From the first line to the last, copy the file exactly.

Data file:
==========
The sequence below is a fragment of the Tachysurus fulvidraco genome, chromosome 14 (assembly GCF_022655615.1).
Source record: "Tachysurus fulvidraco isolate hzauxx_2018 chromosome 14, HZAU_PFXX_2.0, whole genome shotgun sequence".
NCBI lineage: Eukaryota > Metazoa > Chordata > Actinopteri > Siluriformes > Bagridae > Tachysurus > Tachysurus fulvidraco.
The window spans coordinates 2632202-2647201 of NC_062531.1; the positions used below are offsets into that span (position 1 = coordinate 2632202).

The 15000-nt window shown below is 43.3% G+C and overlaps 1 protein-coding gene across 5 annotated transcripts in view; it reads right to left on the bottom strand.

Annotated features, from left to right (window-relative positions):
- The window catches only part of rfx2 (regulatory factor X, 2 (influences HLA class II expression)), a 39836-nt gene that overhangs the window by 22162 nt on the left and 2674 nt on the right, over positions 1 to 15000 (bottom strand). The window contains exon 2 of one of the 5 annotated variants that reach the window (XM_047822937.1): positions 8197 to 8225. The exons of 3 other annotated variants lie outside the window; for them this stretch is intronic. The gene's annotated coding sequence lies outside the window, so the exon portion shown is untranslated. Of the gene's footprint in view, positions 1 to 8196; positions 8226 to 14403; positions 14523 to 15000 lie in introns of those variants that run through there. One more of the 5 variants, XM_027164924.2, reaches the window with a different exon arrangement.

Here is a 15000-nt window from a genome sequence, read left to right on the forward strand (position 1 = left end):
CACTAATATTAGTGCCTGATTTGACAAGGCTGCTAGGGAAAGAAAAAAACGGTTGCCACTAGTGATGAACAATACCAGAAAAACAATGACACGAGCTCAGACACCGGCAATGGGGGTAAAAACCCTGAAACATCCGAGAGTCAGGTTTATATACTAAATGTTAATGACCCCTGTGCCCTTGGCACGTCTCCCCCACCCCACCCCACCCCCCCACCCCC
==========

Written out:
The sequence below is a fragment of the Tachysurus fulvidraco genome, chromosome 14 (assembly GCF_022655615.1).
Source record: "Tachysurus fulvidraco isolate hzauxx_2018 chromosome 14, HZAU_PFXX_2.0, whole genome shotgun sequence".
NCBI lineage: Eukaryota > Metazoa > Chordata > Actinopteri > Siluriformes > Bagridae > Tachysurus > Tachysurus fulvidraco.
The window spans coordinates 2632202-2647201 of NC_062531.1; the positions used below are offsets into that span (position 1 = coordinate 2632202).

The 15000-nt window shown below is 43.3% G+C and overlaps 1 protein-coding gene across 5 annotated transcripts in view; it reads right to left on the bottom strand.

Annotated features, from left to right (window-relative positions):
- The window catches only part of rfx2 (regulatory factor X, 2 (influences HLA class II expression)), a 39836-nt gene that overhangs the window by 22162 nt on the left and 2674 nt on the right, over positions 1 to 15000 (bottom strand). The window contains exon 2 of one of the 5 annotated variants that reach the window (XM_047822937.1): positions 8197 to 8225. The exons of 3 other annotated variants lie outside the window; for them this stretch is intronic. The gene's annotated coding sequence lies outside the window, so the exon portion shown is untranslated. Of the gene's footprint in view, positions 1 to 8196; positions 8226 to 14403; positions 14523 to 15000 lie in introns of those variants that run through there. One more of the 5 variants, XM_027164924.2, reaches the window with a different exon arrangement.

Here is a 15000-nt window from a genome sequence, read left to right on the forward strand (position 1 = left end):
CACTAATATTAGTGCCTGATTTGACAAGGCTGCTAGGGAAAGAAAAAAACGGTTGCCACTAGTGATGAACAATACCAGAAAAACAATGACACGAGCTCAGACACCGGCAATGGGGGTAAAAACCCTGAAACATCCGAGAGTCAGGTTTATATACTAAATGTTAATGACCCCTGTGCCCTTGGCACGTCTCCCCCACCCCACCCCACCCCCCCACCCCC